olly - stock.adobe.com
Following a government summit, the UK’s biggest broadband and mobile operators have agreed to a raft of new commitments to further help customers with the rising cost of living, putting forward measures to ensure people struggling with bills due to the ongoing economic crisis can continue to use telecommunications services.
The summit saw senior management figures representing the vast majority of the UK telecoms market – including BT Group, Openreach, Virgin Media O2, Vodafone, Three, TalkTalk and Sky – sign pledges to allow customers struggling with bills to move to cheaper packages without charge or penalty, or agreeing manageable payment plans and options to improve existing low-cost offers.
Landline and broadband social tariffs have been offered by BT, Virgin Media O2 and KCom for several years, but since 2021, there has been a threefold rise in companies voluntarily offering their own social tariffs – with Sky, Now Broadband, County Broadband and others coming forward – after the government stepped in to negotiate the low-cost deals.
Social tariff offers are available to eligible people in 99% of the UK, and could represent a saving of more than 50% (around £180 per year) against the average cost of broadband.
In January 2021, the UK’s mobile operators increased data allowances on mobile devices to support disadvantaged children, and joined the UK government’s Get Help with Technology programme, which is designed to expand temporary allowances for mobile phone users on certain networks so that children and young people can access remote education if their face-to-face education is disrupted.
In a letter sent in April 2022 to the bosses of BT Group, Virgin Media O2, Hyperoptic, KCom, G.Network and Community Fibre, digital minister Nadine Dorries asked for an outline of their plans to promote social tariffs and estimates of take-up over the coming 12 months. These companies all offer social tariff products to low-income households, with some providers offering deals from as low as £10 per month.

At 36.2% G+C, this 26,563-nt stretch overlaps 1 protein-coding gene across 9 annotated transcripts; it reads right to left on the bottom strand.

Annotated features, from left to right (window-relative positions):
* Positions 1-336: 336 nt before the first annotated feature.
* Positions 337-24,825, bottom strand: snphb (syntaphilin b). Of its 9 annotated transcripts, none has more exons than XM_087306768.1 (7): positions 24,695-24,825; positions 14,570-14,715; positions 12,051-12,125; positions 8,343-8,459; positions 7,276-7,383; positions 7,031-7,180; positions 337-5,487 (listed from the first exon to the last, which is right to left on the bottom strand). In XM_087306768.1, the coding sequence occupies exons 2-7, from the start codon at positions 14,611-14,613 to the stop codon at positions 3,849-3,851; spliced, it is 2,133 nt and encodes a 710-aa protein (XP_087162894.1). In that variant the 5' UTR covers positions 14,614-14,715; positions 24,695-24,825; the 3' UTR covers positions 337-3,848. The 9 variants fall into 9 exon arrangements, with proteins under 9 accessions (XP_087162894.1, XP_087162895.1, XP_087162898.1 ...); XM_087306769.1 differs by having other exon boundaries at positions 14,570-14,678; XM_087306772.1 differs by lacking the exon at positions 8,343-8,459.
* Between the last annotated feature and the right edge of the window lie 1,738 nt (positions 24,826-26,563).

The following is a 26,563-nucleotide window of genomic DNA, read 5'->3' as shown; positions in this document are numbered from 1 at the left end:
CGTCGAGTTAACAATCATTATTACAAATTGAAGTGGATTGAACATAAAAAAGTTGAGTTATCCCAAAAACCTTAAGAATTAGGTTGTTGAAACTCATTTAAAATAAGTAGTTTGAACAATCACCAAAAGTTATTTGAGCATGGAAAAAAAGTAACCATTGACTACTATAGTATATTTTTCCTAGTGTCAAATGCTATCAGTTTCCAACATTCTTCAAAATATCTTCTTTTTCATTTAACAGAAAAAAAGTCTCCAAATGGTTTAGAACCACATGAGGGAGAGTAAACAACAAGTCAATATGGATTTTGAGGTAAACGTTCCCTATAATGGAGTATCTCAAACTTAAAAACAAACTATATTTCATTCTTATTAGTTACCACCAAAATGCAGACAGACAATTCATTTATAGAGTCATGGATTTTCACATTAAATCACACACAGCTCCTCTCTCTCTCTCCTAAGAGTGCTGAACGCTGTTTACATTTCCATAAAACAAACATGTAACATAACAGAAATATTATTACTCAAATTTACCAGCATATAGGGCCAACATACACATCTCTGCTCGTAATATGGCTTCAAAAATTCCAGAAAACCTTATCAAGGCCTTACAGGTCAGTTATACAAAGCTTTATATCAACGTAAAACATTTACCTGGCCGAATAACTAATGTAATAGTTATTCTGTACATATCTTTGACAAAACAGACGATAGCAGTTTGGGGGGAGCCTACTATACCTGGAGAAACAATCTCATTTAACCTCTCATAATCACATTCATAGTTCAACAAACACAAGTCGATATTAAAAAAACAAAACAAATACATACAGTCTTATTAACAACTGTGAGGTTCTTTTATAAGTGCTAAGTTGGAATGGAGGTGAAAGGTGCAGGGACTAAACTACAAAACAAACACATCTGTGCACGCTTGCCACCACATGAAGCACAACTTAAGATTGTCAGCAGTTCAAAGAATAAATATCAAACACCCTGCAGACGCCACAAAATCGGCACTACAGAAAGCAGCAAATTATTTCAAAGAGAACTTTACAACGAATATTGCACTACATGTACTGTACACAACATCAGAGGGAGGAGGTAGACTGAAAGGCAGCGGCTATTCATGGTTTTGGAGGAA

Vodafone – via its Voxi brand – recently launched the first mobile social tariff.
Read more about UK mobile
- Study finds UK enterprises prioritise real-world 5G benefits over sophisticated use cases, with more than half of enterprises planning to invest in 5G within three years.
- Vodafone heads consortium to develop use cases for world’s first 5G marine-focused testbed at Smart Sound Connect Marine 5G mobile private network, cementing Plymouth’s position at the forefront of marine and maritime innovation.
- With £2bn network transformation said to be gathering pace, UK operator reveals 5G network population coverage has reached market-leading 54%, available in more than 400 locations.
The operator’s commitments, which take effect immediately, will see all providers agree to support customers who may be struggling with the cost of living and treat them with compassion, understanding and as individuals.
All providers said they will now commit to supporting customers who are struggling with their bills and offer them ways to keep them connected, such as allowing them to move to cheaper packages without charge or penalty, or agreeing manageable payment plans.
All operators also committed to protecting the connectivity of customers known to be vulnerable as a priority. Providers – supported by the UK government – have committed to raising awareness of low-cost products to those claiming Universal Credit. This means anyone struggling to pay their broadband or mobile bill as a result of global price rises can expect support from their provider if they ask for it.
Mobile providers have in addition committed to considering more ways to help their customers, including exploring tariffs, options to improve existing low cost offers and increasing the promotion of existing deals.
Hamish MacLeod, chief executive of Mobile UK, the trade association for the UK’s mobile network operators, said: “Mobile operators welcome the commitments agreed upon today with the Secretary of State for Digital, Culture, Media, and Sport, which build on offers already in place to help the most vulnerable. We welcomed the chance to discuss with the government not only how to raise awareness of such schemes but also to set out the further steps being taken to support those struggling with their bills.”
Andrew Glover, chair of the Internet Service Providers’ Association, said: “The telecoms sector knows that people are facing real challenges with the cost-of-living crisis. Our members are determined to do what they can to help their customers through this period and, together with government, we will work to raise greater awareness of the support available.
“These commitments, along with the social tariffs that are available from many members, will hopefully help people in need at this challenging time,” he added. “We encourage customers who are struggling with their bills to reach out to their broadband provider to get help.”